Author: Vivek Shraya Series: Standalone Genre: Nonfiction Release Date: August 28, 2018 Book Length: 96 pages Publisher: Penguin Books Canada Review: 4/5
A trans artist explores how masculinity was imposed on her as a boy and continues to haunt her as a girl–and how we might reimagine gender for the twenty-first century.
Vivek Shraya has reason to be afraid. Throughout her life she’s endured acts of cruelty and aggression for being too feminine as a boy and not feminine enough as a girl. In order to survive childhood, she had to learn to convincingly perform masculinity. As an adult, she makes daily compromises to steel herself against everything from verbal attacks to heartbreak.
Now, with raw honesty, Shraya delivers an important record of the cumulative damage caused by misogyny, homophobia, and transphobia, releasing trauma from a body that has always refused to assimilate. I’m Afraid of Men is a journey from camouflage to a riot of colour and a blueprint for how we might cherish all that makes us different and conquer all that makes us afraid.
I would be lying if I said that the title didn’t have a huge influence on my intrigue in this initially, however, this book ended up giving me way more insight than I could have ever guessed. Exploring masculinity from the perspective of a trans woman through her experiences both pre and post transition, Vivek Shraya delivers a very raw take on how misogyny, homophobia, and transphobia has impacted her life.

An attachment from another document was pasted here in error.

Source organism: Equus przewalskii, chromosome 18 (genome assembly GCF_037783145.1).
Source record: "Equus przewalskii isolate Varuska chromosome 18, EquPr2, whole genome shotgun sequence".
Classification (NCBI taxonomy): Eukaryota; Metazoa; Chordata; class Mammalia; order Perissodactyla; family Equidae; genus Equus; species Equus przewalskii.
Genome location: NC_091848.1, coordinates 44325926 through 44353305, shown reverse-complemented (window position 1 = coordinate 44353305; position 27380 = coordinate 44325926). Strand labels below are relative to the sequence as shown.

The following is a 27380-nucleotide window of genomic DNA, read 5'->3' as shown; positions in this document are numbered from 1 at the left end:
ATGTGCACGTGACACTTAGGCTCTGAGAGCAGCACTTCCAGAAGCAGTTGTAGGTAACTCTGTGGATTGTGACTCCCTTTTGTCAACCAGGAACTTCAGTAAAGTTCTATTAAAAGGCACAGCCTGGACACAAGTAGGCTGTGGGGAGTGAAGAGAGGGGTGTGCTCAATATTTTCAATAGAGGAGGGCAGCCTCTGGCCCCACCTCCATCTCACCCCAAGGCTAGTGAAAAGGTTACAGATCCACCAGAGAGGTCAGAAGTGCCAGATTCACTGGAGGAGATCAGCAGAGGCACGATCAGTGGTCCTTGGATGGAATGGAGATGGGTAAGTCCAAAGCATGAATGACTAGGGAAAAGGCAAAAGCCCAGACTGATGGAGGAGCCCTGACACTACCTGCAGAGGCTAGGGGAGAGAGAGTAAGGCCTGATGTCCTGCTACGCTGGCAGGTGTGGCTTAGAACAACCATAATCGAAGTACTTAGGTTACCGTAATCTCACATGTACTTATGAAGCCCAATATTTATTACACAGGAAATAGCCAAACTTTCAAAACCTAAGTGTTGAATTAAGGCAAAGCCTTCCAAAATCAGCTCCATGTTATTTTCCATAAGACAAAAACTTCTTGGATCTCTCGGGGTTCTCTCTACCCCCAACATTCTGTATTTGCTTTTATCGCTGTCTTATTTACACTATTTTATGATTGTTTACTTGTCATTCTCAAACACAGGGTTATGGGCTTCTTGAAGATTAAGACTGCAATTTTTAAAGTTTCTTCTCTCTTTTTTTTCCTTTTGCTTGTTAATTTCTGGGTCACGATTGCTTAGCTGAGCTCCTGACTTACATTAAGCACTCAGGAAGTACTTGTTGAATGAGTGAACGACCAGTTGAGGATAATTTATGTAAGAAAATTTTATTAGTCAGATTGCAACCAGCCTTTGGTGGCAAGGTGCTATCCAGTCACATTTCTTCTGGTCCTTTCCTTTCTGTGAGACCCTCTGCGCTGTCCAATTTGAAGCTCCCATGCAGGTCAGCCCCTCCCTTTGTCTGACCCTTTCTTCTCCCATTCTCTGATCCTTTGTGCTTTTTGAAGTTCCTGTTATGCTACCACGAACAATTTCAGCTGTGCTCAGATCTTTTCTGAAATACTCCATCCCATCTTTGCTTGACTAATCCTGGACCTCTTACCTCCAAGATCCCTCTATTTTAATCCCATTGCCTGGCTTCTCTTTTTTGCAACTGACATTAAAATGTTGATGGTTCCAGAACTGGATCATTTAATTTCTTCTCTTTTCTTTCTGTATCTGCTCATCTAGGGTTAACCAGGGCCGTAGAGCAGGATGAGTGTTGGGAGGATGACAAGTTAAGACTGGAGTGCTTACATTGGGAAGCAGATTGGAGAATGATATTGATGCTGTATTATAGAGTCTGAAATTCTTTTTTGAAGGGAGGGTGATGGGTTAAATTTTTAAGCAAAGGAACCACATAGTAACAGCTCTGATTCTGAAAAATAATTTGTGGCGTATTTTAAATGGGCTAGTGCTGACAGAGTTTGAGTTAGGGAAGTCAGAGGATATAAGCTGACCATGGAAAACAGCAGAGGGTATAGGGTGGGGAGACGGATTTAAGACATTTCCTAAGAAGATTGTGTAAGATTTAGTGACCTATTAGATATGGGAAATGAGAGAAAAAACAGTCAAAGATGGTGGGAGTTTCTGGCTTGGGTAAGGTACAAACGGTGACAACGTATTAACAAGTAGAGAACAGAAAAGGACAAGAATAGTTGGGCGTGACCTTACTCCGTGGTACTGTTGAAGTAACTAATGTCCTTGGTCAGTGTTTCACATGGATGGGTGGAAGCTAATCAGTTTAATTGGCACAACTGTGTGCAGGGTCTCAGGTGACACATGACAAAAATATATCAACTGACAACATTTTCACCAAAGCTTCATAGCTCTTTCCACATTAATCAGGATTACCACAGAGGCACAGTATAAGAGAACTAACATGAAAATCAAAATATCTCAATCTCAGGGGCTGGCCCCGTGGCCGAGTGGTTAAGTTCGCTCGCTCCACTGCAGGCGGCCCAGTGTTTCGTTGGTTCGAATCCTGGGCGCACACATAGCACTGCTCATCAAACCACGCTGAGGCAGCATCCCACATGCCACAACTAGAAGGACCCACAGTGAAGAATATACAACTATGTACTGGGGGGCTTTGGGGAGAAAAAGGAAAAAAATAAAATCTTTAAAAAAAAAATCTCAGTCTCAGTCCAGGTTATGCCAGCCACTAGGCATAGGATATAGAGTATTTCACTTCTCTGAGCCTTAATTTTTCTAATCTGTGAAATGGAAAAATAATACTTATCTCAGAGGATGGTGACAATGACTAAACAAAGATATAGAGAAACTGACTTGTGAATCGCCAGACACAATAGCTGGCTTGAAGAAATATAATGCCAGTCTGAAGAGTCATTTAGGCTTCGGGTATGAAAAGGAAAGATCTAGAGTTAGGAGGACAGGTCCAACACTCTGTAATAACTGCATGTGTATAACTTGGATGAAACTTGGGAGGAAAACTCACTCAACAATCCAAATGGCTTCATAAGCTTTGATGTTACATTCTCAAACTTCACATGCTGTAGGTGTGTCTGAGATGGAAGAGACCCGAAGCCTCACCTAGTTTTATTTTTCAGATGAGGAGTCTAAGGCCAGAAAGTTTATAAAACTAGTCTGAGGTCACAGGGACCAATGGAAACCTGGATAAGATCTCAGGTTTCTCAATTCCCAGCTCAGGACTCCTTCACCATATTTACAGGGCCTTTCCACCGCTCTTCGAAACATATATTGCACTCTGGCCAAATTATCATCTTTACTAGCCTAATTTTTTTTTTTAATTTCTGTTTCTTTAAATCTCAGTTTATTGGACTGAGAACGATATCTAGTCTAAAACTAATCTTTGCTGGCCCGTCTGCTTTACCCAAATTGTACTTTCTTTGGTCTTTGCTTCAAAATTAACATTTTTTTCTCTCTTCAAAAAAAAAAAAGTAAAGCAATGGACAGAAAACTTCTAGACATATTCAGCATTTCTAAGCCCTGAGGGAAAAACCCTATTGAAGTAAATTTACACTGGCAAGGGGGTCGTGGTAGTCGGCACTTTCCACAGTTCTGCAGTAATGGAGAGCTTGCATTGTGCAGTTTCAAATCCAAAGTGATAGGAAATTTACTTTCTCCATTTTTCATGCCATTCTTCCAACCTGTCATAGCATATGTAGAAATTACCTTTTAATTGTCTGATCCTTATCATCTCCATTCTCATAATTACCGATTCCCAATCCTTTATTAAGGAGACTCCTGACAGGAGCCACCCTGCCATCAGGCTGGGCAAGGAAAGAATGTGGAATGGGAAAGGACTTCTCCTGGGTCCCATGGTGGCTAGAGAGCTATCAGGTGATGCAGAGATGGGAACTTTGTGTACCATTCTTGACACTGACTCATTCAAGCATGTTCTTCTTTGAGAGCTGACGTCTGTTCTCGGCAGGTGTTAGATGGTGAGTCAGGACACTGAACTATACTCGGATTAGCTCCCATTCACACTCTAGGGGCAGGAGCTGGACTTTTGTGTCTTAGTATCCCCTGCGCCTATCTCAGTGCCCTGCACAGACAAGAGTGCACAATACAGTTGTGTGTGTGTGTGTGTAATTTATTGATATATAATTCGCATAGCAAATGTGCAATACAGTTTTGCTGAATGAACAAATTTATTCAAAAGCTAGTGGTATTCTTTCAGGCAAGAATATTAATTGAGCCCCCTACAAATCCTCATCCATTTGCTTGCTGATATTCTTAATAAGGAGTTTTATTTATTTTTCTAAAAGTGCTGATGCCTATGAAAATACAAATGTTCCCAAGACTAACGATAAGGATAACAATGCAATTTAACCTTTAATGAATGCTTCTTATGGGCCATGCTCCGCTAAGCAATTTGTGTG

A particularly insightful part in this for me was Shraya’s take on the ‘good man’:
In spite of my negative experiences, I’ve maintained a robust attachment to the idea of the “good man.” A common theme in my encounters and relationships is my certainty that the men I have admired were “good”, a synonym for “different from the rest.” The attachment to the promise of goodness is what left me bereft when, in various ways, I discovered that each of these men wasn’t “one of the good guys.”
She goes on to talk about how instead of categorizing men (or anyone, really) as ‘good’, that we value specific characteristics one possesses such as communication, dependability, and the like. If we are to focus on specific characteristics as opposed to categorizing people as generally ‘good’, it not only eliminates the elevated image we’ve created of them, but unlike how being ‘good’ cancels out when one does something ‘bad’, these character attributes can coexist alongside one another.
Although I can’t speak to experiences one faces in the LGBTQ+ community, I can relate to the experiences and scenarios presented that affect women on a daily basis. What I liked about this was also that it didn’t skip past the fact that women who defend or feed into misogyny, homophobia, and transphobia are equally to blame. Overall, I thought this was very well written, and at 96 pages, the only thing I wish is that it was longer.